A press card let them roam the battlefields cheaply. It entitled them to free military ground and air transportation, interviews with field commanders, use of TELEX, food and shelter and even fatigue pants, combat boots and cushion-soled socks.
“There were flights everyday to Saigon,” said Martin, a native of Jeannette. “A lot more women went.”
All told, 467 women correspondents, including 267 Americans, made the trip.
Many women went over initially as free-lancers or even girlfriends. The only reason Laura Palmer went to Saigon was because she was dating a pediatrician who was stationed there. The romance fizzled, but she stayed in Vietnam to be a stringer for ABC-Radio and to write for Rolling Stone magazine. Years later, she wrote the book “Shrapnel in the Heart,” a chronicle of those who left poems and letters at the Vietnam Veterans Memorial.
As the Vietnam War dragged on and the women’s movement took hold, women went to Vietnam as full-time correspondents for news organizations.
In the early 70s, Edith Lederer and Tad Bartimus became Saigon correspondents for The Associated Press and later landed prestigious overseas posts and covered other wars. Bartimus begged and begged to go to Vietnam, and finally went over in 1973, saying she was “too stupid to be scared.”
Others went to Vietnam with some trepidation. UPI reporter Tracy Wood had mixed emotions when she was asked to go to Saigon in 1972.
“I am not a violent person by temperament,” said Wood, now the investigations editor for the Orange County Register in California. “You know you are going to see people get killed. It was not my life’s ambition. But I didn’t want to say ‘no.’ I felt an obligation to the sisterhood. If you turned it down, it would hurt all kinds of women.”
A fight to stay in battle
Even though women in Vietnam easily got press credentials, they were not always welcomed on the front lines of combat, especially early in the war. The biggest threat to their livelihoods came in June 1967, when Denby Fawcett, a 26-year-old woman filing battlefield stories for the Honolulu Advertiser, unwittingly became the focus of a tug-of-war between women and the military.
|The press pass of Laura Palmer.|
Fawcett, who had quit her job on the women’s page of another newspaper, had traveled out to a remote army base in the Central Highlands. Gen. William Westmoreland, commanding officer for U.S. troops, helicoptered into the base on short notice to boost morale of the troops, who had just suffered 64 casualties. As he mingled with the soldiers, Westmoreland did a double-take: there was Fawcett, a woman he recognized from back home. Her mother, Suzanne, played tennis back in Honolulu with Westmoreland’s wife, Kitsy. The general asked Fawcett how long she had been there. Several days, she replied.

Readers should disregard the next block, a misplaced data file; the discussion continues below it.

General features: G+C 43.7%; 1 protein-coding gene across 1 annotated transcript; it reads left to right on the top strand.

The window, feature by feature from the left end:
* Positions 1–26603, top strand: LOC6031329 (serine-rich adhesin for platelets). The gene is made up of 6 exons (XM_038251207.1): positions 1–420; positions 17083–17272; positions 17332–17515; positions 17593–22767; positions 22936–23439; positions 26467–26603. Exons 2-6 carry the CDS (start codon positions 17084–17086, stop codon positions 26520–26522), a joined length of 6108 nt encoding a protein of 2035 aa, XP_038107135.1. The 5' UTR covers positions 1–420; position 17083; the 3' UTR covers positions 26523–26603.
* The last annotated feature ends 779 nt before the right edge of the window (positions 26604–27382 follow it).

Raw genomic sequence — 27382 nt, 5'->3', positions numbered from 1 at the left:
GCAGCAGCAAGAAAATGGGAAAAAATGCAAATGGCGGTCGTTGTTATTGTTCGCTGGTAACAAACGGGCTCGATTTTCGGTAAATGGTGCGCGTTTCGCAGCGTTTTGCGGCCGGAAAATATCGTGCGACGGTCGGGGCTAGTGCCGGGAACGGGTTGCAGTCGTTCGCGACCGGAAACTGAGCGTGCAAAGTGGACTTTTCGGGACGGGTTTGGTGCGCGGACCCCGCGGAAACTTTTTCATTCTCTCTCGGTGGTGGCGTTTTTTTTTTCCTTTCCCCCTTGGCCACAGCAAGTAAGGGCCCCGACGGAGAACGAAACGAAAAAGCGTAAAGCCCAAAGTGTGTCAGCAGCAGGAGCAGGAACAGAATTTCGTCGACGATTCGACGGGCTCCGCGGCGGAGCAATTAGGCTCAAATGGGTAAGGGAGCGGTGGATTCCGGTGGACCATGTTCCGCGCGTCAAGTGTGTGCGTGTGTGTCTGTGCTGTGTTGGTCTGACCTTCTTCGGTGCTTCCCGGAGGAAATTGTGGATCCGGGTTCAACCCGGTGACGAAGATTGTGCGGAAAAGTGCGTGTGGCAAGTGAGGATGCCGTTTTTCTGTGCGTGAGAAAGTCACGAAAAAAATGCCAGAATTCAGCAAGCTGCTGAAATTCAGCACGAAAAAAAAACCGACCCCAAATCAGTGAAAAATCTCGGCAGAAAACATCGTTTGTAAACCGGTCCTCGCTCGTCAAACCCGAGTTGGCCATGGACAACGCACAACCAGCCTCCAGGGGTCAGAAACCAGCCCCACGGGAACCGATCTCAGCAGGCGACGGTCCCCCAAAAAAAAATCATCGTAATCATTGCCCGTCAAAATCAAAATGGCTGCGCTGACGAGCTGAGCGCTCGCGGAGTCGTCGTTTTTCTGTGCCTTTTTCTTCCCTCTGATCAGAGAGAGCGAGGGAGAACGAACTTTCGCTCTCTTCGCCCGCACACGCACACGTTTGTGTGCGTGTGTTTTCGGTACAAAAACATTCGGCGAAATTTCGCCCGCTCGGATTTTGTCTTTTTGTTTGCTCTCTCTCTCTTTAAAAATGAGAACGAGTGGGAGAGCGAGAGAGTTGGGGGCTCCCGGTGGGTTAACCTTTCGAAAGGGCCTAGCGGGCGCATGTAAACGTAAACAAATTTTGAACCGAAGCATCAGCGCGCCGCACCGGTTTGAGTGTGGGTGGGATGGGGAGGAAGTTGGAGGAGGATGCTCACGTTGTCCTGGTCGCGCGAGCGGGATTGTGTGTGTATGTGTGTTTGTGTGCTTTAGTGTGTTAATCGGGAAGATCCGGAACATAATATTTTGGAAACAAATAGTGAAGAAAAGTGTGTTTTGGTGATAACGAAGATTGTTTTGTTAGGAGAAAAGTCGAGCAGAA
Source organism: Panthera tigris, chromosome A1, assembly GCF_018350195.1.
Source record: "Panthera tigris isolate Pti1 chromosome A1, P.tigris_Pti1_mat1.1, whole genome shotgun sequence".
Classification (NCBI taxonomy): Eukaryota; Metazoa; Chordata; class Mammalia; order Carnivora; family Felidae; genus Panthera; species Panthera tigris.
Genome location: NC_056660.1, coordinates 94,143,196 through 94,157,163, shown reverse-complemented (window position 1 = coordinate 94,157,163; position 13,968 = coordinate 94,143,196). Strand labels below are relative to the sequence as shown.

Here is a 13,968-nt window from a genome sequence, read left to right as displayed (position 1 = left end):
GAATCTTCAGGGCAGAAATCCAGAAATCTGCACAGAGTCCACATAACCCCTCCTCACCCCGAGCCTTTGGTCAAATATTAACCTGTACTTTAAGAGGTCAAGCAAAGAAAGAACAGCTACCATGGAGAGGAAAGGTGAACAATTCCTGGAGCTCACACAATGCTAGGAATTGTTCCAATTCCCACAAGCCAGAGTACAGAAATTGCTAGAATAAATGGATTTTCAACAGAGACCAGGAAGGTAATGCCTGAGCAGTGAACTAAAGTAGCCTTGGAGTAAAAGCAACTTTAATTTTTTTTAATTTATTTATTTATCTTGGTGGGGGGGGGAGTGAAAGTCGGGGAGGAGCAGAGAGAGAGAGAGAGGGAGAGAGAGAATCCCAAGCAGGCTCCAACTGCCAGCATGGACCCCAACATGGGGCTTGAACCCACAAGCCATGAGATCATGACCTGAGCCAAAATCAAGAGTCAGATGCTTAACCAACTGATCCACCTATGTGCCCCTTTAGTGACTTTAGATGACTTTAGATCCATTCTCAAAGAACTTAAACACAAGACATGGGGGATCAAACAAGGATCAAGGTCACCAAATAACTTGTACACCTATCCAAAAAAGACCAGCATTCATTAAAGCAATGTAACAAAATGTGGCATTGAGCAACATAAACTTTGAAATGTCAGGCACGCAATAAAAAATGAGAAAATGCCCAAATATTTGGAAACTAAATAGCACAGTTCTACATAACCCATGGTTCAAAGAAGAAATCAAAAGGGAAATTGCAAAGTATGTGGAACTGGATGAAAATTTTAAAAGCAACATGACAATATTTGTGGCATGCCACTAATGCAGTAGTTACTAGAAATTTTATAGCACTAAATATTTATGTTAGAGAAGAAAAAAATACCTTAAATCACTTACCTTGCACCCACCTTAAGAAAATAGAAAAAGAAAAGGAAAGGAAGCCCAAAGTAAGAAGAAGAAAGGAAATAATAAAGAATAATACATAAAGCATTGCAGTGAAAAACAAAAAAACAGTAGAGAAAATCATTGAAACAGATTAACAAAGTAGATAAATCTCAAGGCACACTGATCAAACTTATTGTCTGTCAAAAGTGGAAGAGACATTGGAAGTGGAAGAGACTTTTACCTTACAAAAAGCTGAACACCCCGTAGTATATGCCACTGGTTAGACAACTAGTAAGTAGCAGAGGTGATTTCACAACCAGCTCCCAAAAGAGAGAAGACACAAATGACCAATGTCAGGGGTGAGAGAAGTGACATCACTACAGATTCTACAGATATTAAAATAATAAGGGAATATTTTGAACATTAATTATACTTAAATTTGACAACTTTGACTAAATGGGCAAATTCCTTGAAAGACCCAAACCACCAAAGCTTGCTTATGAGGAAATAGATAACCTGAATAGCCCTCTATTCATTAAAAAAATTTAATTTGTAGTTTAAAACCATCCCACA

Fawcett later learned that the seemingly casual encounter led Westmoreland to decide that women should no longer be allowed to stay overnight in the field. For the women war correspondents, such a directive would have been career death since it often was impossible to get to a battle location for a story and then back to Saigon the same day.
“You couldn’t demand a helicopter to take you out in the evening,” said Fawcett, now a political reporter for KITV-TV in Honolulu.
A group of women successfully lobbied against the directive and kept their battlefield access.
The cracks about them continued, though. They were bad luck, a logistical nightmare when it came to considerations like toilets and just plain stupid to come to war, some were told. Otherwise flattering news accounts of them found a way to be condescending. A story in the Army Reporter referred to Kazickas as “a pretty, round-eyed brunette” who was a morale booster for soldiers.
But being female had advantages, too. The soldiers liked talking to the rare female reporter, and standing out in the crowd helped when trying to bum a ride on a helicopter.